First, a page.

An important part of the oversight and certification process is to ensure that any state-certified HIE service provider will comply with both the federal and Minnesota privacy laws. As part of the oversight process, HIE service providers must submit information in their certification applications about policies and procedures related to compliance with these laws.

FAQ about Health Information Exchange (HIE) Oversight

Last updated September 27, 2011
What is health information exchange (or HIE)?

Health information exchange, or HIE, in Minnesota means the electronic transmission of health related information between organizations according to nationally recognized standards (Minn. Stat. §62J.498 sub. 1(f)). This means each time information is sent electronically to another provider it is done in a uniformly accepted way that meets specific standards to ensure protection of the data and privacy of the patient. It also means the information will be received in a way that is usable for the recipient.

What is a Health Information Exchange Service Provider?

A health information exchange service provider is an organization that facilitates the electronic movement of health information. In Minnesota, these organizations are divided into two types:

  • Health Information Organization (HIO): An HIO must be a non-profit organization and able to provide all the types of health information exchange transactions necessary for a healthcare provider to meet the criteria for meaningful use.
  • Health Data Intermediary (HDI): An HDI is an organization that can be for-profit or non-profit and is able to provide a subset of the health information exchange transactions necessary for a healthcare provider to meet the criteria for meaningful use.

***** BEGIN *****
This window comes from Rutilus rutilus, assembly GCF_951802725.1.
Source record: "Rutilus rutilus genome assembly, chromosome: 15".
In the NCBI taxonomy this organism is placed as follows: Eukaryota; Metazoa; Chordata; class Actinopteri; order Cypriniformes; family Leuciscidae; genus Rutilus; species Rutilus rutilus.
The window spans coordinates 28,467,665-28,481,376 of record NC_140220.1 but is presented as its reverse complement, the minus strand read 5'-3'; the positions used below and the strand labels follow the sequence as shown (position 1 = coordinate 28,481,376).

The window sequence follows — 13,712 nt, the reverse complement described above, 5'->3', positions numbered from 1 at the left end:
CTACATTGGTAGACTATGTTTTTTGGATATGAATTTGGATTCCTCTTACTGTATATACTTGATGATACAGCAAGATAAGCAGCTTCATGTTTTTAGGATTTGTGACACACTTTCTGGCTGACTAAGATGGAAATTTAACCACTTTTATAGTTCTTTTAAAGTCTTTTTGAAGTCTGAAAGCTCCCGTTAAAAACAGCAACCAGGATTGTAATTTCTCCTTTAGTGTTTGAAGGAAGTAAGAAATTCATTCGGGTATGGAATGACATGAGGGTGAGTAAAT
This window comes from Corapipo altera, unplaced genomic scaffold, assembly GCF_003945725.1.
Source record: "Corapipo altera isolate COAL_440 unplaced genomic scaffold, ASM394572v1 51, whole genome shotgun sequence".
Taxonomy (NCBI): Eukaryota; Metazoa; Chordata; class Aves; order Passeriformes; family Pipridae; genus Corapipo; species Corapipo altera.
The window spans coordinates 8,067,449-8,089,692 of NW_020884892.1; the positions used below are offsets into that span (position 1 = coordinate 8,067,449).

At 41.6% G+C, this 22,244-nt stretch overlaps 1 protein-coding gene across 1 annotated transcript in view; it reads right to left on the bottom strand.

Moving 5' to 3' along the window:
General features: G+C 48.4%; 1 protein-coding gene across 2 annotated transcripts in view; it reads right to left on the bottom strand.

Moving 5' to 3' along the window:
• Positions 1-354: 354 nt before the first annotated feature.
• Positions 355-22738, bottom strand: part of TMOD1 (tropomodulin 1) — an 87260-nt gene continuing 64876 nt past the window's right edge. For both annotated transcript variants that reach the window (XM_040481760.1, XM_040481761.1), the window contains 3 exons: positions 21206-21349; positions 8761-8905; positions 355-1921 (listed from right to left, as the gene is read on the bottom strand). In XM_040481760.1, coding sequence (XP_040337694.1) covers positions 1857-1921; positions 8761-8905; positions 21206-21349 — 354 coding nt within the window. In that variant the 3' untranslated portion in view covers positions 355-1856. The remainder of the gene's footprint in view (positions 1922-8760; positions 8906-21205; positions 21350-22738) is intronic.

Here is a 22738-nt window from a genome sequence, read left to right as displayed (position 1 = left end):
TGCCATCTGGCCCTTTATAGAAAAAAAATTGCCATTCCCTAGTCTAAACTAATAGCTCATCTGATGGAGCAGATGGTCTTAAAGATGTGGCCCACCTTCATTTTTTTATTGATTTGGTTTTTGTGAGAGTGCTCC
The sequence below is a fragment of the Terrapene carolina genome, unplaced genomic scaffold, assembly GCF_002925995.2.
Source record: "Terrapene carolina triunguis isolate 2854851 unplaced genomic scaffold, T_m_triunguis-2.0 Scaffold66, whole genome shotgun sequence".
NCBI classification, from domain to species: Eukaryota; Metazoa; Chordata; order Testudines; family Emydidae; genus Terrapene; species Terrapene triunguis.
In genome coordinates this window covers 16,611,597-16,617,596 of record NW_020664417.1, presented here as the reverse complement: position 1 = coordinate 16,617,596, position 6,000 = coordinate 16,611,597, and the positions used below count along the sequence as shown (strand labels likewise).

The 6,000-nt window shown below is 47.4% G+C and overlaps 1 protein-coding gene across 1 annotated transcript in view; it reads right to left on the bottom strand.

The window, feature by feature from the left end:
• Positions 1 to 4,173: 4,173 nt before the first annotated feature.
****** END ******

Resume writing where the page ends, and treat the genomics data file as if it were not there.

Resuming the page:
How does the Health Information Exchange Oversight Law affect me?

Minnesota is currently the one of very few states in the country that has a law requiring state oversight of health information exchange (HIE) service providers. This HIE Oversight law, combined with the Minnesota Health Records Act, establishes a higher level of protection for consumers and their personal health information than what is provided under HIPAA and HITECH at the national level.

Why is the Minnesota Department of Health involved in this oversight process?

The state law that was passed in 2010, granted the Commissioner of Health (at the Minnesota Department of Health) the authority to implement an oversight program.

How can I be involved in the oversight process?

Public involvement is encouraged in the HIE oversight process through participation in the public hearings; there is time after the presentations and review panel discussion with the HIE service provider applicant for questions and comments from the public specifically related to the application. In addition, written public comments specific to the application, are accepted during the official public comment period, which begins once the application is posted and ends five calendar days after the public hearing. See the Minnesota HIE Service Providers Public Hearings webpage for more details on how to submit comments on a current application/hearing.

The HIE oversight review panel also has a consumer representative; this person is selected by the Commissioner of Health.

Where can I get more information on health information exchange and the HIE oversight process in Minnesota?
Visit the Minnesota e-Health Initiative’s website for more information on both health information exchange (HIE) and the HIE oversight process. On a national level, the Office of the National Coordinator has launched a new website with helpful information for consumers.

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Updated Friday, April 12, 2013 at 10:01AM